The historical significance of Canterbury to British history, is perhaps equal to the historical significance of an Arch, named after Bahamas Governor John Gregory, who was born, in Canterbury, in 1795.

Gregory’s Arch, in Nassau, stands as the most significant historical gateway, in all of the Bahamas. Millions have passed under this time portal. It was the passageway which separated the races, and the economic levels, on the capital island, New Providence. This separation has existed in the Bahamas, since before emancipation. Gregory’s Arch connects Bay Street, the main commercial centre in the city of Nassau with Grant’s Town, the historical settlement of liberated Africans and freed slaves.

Gregory’s Arch was a marker, a line hewed out of solid limestone rock. All on New Providence knew the Arch separated life between black and white, rich and poor, commerce and the labourers which made business in Nassau possible.

In the old days after emancipation, negro labourers and workers would walk through the Arch at sunrise, and had to be back on the other side of the Arch by sundown. This carried on well into the early 1900s.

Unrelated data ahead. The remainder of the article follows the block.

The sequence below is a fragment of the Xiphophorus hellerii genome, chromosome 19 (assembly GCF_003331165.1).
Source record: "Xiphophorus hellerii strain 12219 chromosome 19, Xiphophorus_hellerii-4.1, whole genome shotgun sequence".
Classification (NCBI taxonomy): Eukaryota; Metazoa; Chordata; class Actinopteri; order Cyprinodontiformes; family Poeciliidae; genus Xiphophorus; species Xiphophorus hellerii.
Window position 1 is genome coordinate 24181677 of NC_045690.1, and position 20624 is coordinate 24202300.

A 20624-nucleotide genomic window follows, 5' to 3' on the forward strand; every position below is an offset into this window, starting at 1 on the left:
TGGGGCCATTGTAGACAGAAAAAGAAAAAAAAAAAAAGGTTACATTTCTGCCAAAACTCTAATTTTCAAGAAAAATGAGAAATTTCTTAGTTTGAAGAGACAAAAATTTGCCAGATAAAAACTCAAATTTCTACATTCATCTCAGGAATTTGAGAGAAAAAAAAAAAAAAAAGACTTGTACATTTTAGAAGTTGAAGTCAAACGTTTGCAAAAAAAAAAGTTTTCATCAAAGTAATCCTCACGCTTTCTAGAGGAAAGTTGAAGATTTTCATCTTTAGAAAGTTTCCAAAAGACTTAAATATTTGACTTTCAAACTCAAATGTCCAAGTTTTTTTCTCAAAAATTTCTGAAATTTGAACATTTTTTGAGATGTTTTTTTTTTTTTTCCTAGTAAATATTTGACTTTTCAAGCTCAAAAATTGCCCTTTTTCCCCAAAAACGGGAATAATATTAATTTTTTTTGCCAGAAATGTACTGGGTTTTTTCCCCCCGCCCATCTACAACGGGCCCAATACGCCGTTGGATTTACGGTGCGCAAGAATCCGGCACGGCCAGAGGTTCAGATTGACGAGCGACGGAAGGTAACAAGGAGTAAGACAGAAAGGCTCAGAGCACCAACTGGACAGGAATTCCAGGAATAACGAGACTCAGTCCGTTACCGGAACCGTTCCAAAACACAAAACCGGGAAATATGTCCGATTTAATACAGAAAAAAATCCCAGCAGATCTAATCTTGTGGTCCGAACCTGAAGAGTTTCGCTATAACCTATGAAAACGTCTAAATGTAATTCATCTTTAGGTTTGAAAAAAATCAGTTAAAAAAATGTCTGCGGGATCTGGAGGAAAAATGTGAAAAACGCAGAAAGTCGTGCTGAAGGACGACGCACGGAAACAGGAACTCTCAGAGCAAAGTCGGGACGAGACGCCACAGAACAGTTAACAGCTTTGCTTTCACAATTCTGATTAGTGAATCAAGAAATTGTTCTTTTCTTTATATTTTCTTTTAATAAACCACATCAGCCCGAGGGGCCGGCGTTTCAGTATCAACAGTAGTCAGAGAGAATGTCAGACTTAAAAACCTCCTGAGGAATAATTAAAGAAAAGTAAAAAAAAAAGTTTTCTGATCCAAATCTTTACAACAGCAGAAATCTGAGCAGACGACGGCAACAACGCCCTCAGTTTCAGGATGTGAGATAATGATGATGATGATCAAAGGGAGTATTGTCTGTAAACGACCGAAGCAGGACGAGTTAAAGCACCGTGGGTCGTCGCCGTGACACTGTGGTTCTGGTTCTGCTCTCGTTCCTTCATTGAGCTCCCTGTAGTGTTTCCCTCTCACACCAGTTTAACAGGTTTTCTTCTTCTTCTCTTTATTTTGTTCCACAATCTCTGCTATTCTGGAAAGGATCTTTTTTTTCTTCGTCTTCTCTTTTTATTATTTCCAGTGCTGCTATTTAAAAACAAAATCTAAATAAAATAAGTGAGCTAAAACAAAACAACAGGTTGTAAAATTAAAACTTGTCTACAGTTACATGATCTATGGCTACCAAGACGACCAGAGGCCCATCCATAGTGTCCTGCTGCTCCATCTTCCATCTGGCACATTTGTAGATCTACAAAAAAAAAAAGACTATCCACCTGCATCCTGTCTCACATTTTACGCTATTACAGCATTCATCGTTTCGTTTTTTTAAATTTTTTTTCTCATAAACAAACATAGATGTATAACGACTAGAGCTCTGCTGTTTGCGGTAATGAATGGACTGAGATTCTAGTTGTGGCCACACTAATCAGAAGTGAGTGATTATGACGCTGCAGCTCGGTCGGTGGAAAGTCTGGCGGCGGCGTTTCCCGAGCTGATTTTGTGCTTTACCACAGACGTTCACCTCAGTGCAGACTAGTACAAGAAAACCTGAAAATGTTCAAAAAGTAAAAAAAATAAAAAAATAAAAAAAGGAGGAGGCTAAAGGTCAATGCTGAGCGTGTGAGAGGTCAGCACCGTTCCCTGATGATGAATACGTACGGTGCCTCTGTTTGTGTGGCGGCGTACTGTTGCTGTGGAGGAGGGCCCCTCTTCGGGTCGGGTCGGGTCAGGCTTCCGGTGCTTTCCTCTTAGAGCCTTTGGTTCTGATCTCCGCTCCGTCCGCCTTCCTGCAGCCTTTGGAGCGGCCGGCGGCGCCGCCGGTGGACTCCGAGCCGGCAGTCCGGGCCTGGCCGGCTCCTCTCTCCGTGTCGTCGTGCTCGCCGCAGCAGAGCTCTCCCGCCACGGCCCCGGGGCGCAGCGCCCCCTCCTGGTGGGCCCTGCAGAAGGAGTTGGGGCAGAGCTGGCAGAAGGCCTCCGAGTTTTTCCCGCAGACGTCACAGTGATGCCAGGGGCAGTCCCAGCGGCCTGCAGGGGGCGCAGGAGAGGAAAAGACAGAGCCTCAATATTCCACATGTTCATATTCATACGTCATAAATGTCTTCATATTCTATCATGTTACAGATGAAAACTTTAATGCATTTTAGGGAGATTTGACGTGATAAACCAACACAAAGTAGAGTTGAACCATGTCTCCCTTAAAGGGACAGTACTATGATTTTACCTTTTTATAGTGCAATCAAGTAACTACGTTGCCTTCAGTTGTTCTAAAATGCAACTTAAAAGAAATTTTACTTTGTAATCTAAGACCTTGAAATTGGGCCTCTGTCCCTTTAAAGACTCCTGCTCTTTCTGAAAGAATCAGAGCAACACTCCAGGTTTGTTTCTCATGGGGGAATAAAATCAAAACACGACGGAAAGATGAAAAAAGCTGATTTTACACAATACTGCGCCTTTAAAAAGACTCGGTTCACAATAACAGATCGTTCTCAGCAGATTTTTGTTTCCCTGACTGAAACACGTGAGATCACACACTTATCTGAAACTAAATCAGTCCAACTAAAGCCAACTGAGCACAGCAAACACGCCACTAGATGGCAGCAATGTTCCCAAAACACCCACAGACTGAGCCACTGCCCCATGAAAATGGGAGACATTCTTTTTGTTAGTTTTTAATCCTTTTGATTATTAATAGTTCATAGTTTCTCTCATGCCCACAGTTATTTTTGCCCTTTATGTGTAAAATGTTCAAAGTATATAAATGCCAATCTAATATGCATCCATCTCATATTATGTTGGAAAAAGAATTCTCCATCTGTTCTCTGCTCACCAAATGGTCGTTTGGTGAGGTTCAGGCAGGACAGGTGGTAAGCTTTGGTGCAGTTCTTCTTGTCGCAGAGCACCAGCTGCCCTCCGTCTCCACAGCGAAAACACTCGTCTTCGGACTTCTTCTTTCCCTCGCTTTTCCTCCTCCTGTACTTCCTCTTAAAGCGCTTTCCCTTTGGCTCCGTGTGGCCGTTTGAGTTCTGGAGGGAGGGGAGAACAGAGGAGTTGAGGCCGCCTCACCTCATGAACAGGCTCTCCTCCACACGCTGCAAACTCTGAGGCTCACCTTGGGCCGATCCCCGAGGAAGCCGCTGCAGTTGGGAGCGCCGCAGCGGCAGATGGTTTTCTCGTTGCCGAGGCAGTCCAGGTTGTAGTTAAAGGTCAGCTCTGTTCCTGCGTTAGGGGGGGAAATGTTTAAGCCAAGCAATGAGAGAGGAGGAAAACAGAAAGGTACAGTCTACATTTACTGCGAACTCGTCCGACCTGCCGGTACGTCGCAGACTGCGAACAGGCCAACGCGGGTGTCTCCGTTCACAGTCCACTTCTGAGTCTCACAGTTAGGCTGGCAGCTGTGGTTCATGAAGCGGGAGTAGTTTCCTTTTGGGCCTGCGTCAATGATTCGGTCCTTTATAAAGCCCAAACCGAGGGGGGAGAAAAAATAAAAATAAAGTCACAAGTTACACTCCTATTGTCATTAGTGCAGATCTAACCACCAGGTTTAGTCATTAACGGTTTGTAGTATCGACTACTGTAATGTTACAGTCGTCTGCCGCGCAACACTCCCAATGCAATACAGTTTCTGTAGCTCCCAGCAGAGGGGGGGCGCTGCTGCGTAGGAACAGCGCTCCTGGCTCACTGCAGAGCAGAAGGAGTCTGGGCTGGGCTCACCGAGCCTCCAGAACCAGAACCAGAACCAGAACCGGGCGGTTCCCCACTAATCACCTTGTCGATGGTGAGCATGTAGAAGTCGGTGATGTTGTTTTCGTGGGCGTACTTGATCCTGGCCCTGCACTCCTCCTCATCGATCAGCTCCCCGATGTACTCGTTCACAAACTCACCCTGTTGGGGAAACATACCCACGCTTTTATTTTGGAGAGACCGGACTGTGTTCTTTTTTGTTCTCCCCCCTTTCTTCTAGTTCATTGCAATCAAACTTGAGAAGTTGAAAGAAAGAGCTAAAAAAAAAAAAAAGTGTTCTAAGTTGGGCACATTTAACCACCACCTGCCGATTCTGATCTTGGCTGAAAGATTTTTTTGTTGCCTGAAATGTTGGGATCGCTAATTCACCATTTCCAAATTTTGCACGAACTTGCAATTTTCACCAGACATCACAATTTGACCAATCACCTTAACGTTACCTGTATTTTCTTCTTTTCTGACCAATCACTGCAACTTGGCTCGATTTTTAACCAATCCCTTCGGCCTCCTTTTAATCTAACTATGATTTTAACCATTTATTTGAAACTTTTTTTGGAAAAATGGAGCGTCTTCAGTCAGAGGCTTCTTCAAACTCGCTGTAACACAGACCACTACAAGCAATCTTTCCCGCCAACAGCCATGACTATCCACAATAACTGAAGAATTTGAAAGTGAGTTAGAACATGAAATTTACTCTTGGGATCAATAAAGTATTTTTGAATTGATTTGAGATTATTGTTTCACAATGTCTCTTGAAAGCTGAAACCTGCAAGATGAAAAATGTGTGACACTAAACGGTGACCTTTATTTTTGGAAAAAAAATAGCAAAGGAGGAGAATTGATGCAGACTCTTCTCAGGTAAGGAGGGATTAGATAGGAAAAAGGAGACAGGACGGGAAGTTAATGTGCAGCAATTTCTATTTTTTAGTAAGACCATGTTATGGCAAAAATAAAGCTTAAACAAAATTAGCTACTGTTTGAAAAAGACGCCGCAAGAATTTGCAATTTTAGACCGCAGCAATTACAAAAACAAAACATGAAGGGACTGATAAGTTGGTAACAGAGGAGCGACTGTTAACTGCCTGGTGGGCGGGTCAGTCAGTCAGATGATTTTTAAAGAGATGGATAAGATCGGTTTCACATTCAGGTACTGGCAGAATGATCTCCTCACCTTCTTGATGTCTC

Appointment of a new Governor for the Bahamas 1848

(The Norwich Post, East Anglia, England December 27, 1848)

Oddly enough, Governor John Gregory (1795-1853), was not a Sir. Most of the colonial governors of the Bahamas, beginning with Sir James Carmichael Smyth (1829-1833) where knighted men. Invariably, the majority of the colonial governors began their austere careers as lowly civil servants, administering British law in inhospitable colonies. They worked their way up to high position.

John Gregory was appointed Governor in 1848. He arrived to take up his post in early 1849. By October or so in 1849, the inhabitants of Pitts Cove in Eleuthera had petitioned his excellency to change the name of their area to Gregory Town.

Gregory Town still stands today.

(The Commercial Advertiser, Monday 3rd December 1849)

John Gregory (1795-1853), was a colonial treasurer, before arriving as Bahamas Governor in 1849. Gregory was born on 26 October 1795 in the Precincts, Canterbury, the fourth (and youngest) son of the Rev. William Gregory. He attended The King’s School, Canterbury, and the University of Edinburgh.

In late July of 1853, at age 58, John Gregory was attacked by a tropical fever.

He took sick on Monday.

Got worse on Tuesday.

Rebounded on Wednesday.

Became sicker on a Thursday.

Died on Friday.

Buried by Saturday July 30th 1853, at six pm.

The fever could have been anything from malaria to a viral infection. He was interred in Potter’s Field in New Providence.

(The Daily News, Friday September 2, 1853)